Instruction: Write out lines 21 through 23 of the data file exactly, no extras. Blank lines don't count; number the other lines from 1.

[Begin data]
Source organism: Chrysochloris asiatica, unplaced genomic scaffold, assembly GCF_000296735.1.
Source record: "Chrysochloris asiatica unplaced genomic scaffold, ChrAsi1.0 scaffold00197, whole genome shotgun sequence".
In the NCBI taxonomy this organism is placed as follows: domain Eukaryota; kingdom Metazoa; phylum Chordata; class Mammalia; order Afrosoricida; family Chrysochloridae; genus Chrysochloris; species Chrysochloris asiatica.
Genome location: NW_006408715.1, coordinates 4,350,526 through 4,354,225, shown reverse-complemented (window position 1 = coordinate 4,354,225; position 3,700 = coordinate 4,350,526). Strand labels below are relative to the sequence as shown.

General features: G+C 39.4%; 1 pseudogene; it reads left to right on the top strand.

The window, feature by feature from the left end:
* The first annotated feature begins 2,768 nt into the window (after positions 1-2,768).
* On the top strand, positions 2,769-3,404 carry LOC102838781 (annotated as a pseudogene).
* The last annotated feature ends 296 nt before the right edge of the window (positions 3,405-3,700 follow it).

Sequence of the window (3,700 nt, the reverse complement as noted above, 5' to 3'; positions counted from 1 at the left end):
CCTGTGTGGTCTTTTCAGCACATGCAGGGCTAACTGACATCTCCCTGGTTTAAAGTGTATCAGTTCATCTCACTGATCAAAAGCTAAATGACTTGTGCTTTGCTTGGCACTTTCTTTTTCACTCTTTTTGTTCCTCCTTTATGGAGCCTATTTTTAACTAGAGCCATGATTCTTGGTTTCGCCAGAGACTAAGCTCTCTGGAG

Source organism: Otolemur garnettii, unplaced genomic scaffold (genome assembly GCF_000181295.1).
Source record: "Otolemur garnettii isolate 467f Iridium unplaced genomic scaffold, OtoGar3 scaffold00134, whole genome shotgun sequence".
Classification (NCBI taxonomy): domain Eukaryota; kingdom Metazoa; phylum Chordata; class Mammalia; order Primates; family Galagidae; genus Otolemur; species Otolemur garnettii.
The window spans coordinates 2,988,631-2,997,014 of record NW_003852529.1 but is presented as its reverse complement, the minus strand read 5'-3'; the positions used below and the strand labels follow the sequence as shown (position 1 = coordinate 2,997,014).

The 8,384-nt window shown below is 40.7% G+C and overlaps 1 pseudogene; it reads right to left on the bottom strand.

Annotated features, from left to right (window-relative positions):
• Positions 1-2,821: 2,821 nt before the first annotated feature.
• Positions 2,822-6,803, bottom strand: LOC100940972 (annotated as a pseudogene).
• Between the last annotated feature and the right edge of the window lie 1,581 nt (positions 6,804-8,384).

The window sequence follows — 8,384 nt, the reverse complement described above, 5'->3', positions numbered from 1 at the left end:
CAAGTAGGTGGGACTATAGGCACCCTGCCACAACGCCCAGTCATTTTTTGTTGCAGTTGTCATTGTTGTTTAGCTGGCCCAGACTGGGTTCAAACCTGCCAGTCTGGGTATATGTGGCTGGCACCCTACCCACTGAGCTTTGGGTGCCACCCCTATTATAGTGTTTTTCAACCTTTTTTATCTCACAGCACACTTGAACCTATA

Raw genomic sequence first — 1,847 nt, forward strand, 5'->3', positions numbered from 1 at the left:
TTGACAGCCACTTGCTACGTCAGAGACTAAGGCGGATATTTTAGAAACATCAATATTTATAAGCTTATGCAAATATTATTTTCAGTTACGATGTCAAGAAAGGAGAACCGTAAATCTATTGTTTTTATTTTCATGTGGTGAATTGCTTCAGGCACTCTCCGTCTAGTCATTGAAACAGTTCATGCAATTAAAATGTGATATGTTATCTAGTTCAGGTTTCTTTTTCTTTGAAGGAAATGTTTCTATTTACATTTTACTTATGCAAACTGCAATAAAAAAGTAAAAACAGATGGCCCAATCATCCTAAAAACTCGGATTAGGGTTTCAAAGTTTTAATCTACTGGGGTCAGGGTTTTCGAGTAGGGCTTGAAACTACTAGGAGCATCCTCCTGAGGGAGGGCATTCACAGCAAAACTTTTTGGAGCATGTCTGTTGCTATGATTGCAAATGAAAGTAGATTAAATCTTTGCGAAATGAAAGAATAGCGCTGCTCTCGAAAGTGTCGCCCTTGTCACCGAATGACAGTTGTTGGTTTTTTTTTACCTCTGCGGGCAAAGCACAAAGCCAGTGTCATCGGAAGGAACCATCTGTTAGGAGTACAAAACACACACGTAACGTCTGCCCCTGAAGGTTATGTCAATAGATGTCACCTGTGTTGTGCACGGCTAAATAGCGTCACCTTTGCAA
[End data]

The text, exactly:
The window sequence follows — 8,384 nt, the reverse complement described above, 5'->3', positions numbered from 1 at the left end:
CAAGTAGGTGGGACTATAGGCACCCTGCCACAACGCCCAGTCATTTTTTGTTGCAGTTGTCATTGTTGTTTAGCTGGCCCAGACTGGGTTCAAACCTGCCAGTCTGGGTATATGTGGCTGGCACCCTACCCACTGAGCTTTGGGTGCCACCCCTATTATAGTGTTTTTCAACCTTTTTTATCTCACAGCACACTTGAACCTATA

Raw genomic sequence first — 1,847 nt, forward strand, 5'->3', positions numbered from 1 at the left: